Our research intern uncovered a number of common pain points and themes cross-product and segment in her analysis and decided to turn 7 of them into comics that would help our teams with a quick-read interpretation of some of the findings so far. She created comics in the style of oh-no! comics that she published on our Confluence wiki.

[oh no comics]

Solution #3

As expected, we did realize there were a lot of things we didn’t know about our users’ experience in enterprise software. We were allocated some research funds that we decided to put towards a single research project and would expand with more research topics from there. I facilitated aligning leads and stakeholders around the topic we most wanted to research. I then hired an excellent contract researcher to help us investigate our topic. Here is a screenshot from her summary presentation on the experience of teams in the process of migrating from the basic server software to an enterprise option.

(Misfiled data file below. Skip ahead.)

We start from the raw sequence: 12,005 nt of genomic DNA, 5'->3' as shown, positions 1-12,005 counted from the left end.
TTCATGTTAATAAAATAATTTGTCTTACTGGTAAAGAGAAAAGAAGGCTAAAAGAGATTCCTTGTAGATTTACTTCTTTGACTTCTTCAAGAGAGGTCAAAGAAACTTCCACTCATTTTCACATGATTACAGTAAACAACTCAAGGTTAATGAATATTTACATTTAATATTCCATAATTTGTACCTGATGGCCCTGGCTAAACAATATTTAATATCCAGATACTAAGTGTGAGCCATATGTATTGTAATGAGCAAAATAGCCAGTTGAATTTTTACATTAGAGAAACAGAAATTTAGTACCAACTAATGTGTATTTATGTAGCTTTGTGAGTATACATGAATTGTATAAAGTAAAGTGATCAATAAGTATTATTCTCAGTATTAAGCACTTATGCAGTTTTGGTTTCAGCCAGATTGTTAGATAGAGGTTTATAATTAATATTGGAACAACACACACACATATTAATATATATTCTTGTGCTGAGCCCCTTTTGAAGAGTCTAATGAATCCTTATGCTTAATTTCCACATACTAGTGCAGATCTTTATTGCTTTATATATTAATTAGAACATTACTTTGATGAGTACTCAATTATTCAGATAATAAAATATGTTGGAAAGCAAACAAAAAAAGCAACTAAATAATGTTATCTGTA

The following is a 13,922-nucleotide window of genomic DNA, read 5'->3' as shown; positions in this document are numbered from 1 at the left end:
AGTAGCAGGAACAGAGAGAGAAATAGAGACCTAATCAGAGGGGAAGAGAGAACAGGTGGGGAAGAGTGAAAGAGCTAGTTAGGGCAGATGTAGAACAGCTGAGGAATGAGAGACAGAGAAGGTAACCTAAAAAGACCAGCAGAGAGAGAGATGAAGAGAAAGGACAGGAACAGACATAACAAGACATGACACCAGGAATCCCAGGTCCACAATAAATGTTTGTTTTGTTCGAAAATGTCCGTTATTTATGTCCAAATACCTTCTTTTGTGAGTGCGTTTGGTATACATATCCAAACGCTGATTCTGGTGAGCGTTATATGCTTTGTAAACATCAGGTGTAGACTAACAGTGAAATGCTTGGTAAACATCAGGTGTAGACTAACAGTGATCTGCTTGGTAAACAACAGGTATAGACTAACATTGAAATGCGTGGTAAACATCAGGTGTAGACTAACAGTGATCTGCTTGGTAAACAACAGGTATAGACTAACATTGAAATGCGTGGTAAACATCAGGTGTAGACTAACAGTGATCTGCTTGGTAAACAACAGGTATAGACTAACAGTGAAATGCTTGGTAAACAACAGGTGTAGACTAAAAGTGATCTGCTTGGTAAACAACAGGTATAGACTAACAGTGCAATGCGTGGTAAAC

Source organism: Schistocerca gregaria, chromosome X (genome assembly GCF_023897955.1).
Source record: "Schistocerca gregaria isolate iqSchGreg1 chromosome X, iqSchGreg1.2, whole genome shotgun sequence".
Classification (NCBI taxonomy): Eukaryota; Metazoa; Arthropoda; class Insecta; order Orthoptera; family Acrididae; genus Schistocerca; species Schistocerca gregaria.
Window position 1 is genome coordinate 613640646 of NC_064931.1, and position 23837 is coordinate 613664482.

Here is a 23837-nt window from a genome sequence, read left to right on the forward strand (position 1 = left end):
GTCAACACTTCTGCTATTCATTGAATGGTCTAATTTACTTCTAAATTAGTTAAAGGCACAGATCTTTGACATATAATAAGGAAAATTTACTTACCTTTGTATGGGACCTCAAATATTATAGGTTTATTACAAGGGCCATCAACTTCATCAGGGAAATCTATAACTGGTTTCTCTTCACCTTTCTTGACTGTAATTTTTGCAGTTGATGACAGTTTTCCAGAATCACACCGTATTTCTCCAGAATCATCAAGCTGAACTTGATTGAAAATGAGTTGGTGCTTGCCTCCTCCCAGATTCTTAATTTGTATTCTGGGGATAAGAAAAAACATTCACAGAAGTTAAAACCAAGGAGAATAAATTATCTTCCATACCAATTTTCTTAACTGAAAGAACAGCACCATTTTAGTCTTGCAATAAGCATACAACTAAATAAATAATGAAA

Solution #4 Moar user testing

New Issue: are we doing it right

Collaborate with research team


Need more socialization

I feel like most of my time is dedicated to one of two things — we need to include some qualitative information and connection to our users in this process or hey, check out this and this and this and this and this page or effort, or getting new efforts rolling, however I stil hear people say generalized things like “we don’t know anything about our users”

Nearly every project we kick off starts with analysis

Next steps

More socializing